“She wanted to help troubled children,” Calderwood said. “And she talked about wanting to write.”

The young woman had her life planned out to a “T,” her father said.

“She knew exactly what she wanted to do and exactly what she wanted her life to look like,” he said. “And she had it all timed out from college to grad school to getting married and buying a house and having kids.”

The parents said there had been quiet talk of marriage between Tibbetts and her boyfriend, Dalton Jack. The two are high school sweethearts who have been together for about three years, they said.

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“But she was very clear that it would have to wait until she’d finished school,” Rob Tibbetts said. “Mollie was like that. She had everything planned and was going to stick to that plan.”

Since the disappearance, Tibbetts’ family has felt a hole in their lives and in their home.

“There’s definitely an emptiness, like something is missing,” Calderwood said. “You feel it most in the morning and at night.”

Calderwood said her daughter’s disappearance “has brought up so many memories,” and the family often sits around and talks about things she’s done or said and the stories they’ll tell when she returns.

“There are a lot of jokes or things that we talk about now that end with, ‘I can’t wait to tell Mollie that,’” her father said.

Determined to bring her home safely, the family has thrown themselves into keeping Mollie’s story alive through news interviews, social media posts, flyers and raising reward funds.

This week, Calderwood said a reward fund was established, in partnership with CrimeStoppers of Central Iowa, at First State Bank in Brooklyn. As of Friday, that fund had raised more than $200,000 in reward money for information leading to the safe return of Mollie Tibbetts. Information and tips can be given anonymously through CrimeStoppers.

“We did this as a way to offer a completely different avenue than going to the authorities,” Calderwood said. “We know that there is someone out there who knows something, and maybe they’re afraid for their own safety if they talk, or maybe they have information on someone close to them. They can give that information anonymously and they don’t have to worry about being afraid of doing that.”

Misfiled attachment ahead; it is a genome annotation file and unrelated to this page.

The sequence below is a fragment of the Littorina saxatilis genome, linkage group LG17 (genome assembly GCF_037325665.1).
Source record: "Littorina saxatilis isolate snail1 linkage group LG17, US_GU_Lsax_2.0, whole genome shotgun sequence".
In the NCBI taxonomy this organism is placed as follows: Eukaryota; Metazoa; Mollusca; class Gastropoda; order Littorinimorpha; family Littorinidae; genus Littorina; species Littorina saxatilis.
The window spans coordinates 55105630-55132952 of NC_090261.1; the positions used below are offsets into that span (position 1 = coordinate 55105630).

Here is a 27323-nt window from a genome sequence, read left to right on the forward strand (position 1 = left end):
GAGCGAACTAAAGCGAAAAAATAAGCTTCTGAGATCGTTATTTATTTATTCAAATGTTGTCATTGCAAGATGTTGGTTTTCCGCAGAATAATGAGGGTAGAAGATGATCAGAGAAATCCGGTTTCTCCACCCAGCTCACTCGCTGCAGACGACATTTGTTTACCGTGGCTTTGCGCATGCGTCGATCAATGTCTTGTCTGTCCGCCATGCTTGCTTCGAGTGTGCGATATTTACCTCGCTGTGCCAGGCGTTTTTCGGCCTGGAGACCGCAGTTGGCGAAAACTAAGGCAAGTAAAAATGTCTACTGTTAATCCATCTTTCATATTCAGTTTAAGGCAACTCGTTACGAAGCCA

Information given to CrimeStoppers is scrubbed of the identifying details and then passed on to authorities to investigate.

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“Eventually someone is going to come forward with something that will break this thing open,” the father said.

“I don’t think this is random,” he continued. "Someone we know or someone Mollie was familiar with knows what happened and has information that can help us. And now I think they’re in over their head and don’t know how to end this. All they have to do is make that call to CrimeStoppers and let Mollie go.”

As much as she hopes to have daughter back, Calderwood said she’s "in it for the long haul."

"I want Mollie home now," she said." But I'm also a realist and I realize this could go on for weeks or months or even years. However long it takes, I'm not going to give up. This doesn't end for me until Mollie is home."

But until then, all the family can do is wait for word from investigators.

“I hate that Mollie’s family is going through this, and I hate that the community has to go through this,” Sheriff Kriegel said. “Not knowing, I think has taken a toll on everybody. I just hope that we can all stay strong for the family and for the community and work this case until we get some sort of resolution. And, I hope that resolution means bringing Mollie back safe.”

l Comments: (319) 398-8238; kat.russell@thegazette.com